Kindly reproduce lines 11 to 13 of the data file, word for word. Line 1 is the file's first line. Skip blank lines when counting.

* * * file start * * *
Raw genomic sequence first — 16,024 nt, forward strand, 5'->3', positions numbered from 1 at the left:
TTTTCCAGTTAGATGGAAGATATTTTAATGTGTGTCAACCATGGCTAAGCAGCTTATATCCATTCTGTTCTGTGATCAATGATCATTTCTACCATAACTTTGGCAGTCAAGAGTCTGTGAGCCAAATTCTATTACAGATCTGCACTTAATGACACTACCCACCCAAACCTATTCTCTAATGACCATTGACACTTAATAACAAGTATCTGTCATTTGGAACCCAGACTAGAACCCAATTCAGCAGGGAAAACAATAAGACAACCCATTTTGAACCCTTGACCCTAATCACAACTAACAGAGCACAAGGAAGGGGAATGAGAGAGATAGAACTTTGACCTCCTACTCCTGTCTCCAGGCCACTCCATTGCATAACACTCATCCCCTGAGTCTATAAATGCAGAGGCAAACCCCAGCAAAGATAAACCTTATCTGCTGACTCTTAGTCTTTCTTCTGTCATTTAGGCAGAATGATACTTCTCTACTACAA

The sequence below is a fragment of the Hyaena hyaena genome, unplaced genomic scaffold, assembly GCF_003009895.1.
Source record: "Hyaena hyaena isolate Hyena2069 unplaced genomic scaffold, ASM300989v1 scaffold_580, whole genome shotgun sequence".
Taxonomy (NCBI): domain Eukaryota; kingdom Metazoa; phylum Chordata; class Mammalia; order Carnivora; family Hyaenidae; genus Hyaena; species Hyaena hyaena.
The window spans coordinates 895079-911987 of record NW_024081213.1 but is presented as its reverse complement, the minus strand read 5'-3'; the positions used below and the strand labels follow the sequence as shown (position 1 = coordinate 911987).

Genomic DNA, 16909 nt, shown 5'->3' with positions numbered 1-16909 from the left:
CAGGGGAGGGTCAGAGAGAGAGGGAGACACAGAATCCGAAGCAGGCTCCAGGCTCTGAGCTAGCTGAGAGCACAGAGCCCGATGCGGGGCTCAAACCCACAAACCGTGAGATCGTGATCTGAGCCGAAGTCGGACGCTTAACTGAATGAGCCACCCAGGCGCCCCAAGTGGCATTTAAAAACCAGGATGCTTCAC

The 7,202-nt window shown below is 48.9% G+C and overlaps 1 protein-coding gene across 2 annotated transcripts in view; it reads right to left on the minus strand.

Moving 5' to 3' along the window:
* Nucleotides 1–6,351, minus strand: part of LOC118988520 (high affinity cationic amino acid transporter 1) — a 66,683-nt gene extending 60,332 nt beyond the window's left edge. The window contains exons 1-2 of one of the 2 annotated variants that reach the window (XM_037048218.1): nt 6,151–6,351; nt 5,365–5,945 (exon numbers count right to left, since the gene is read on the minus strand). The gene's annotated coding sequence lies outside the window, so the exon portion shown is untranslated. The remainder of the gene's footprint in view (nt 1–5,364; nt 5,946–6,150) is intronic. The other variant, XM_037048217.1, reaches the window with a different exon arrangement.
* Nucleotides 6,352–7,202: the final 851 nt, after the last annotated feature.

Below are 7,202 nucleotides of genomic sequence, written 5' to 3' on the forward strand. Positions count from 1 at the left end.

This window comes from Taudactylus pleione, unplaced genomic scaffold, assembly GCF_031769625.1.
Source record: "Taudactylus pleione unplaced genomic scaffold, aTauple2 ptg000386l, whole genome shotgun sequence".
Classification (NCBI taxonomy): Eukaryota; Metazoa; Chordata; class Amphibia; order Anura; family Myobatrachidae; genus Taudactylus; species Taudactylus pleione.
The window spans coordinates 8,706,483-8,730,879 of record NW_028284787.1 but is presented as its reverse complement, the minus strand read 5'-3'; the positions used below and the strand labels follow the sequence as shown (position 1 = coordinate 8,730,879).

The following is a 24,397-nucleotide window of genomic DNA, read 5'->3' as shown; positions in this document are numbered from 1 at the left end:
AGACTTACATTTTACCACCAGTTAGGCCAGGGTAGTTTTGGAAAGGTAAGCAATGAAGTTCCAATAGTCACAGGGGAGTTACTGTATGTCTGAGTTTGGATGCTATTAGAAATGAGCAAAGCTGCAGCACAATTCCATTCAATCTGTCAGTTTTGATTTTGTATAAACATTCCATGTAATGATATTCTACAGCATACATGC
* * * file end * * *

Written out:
* Nucleotides 1–6,351, minus strand: part of LOC118988520 (high affinity cationic amino acid transporter 1) — a 66,683-nt gene extending 60,332 nt beyond the window's left edge. The window contains exons 1-2 of one of the 2 annotated variants that reach the window (XM_037048218.1): nt 6,151–6,351; nt 5,365–5,945 (exon numbers count right to left, since the gene is read on the minus strand). The gene's annotated coding sequence lies outside the window, so the exon portion shown is untranslated. The remainder of the gene's footprint in view (nt 1–5,364; nt 5,946–6,150) is intronic. The other variant, XM_037048217.1, reaches the window with a different exon arrangement.
* Nucleotides 6,352–7,202: the final 851 nt, after the last annotated feature.

Below are 7,202 nucleotides of genomic sequence, written 5' to 3' on the forward strand. Positions count from 1 at the left end.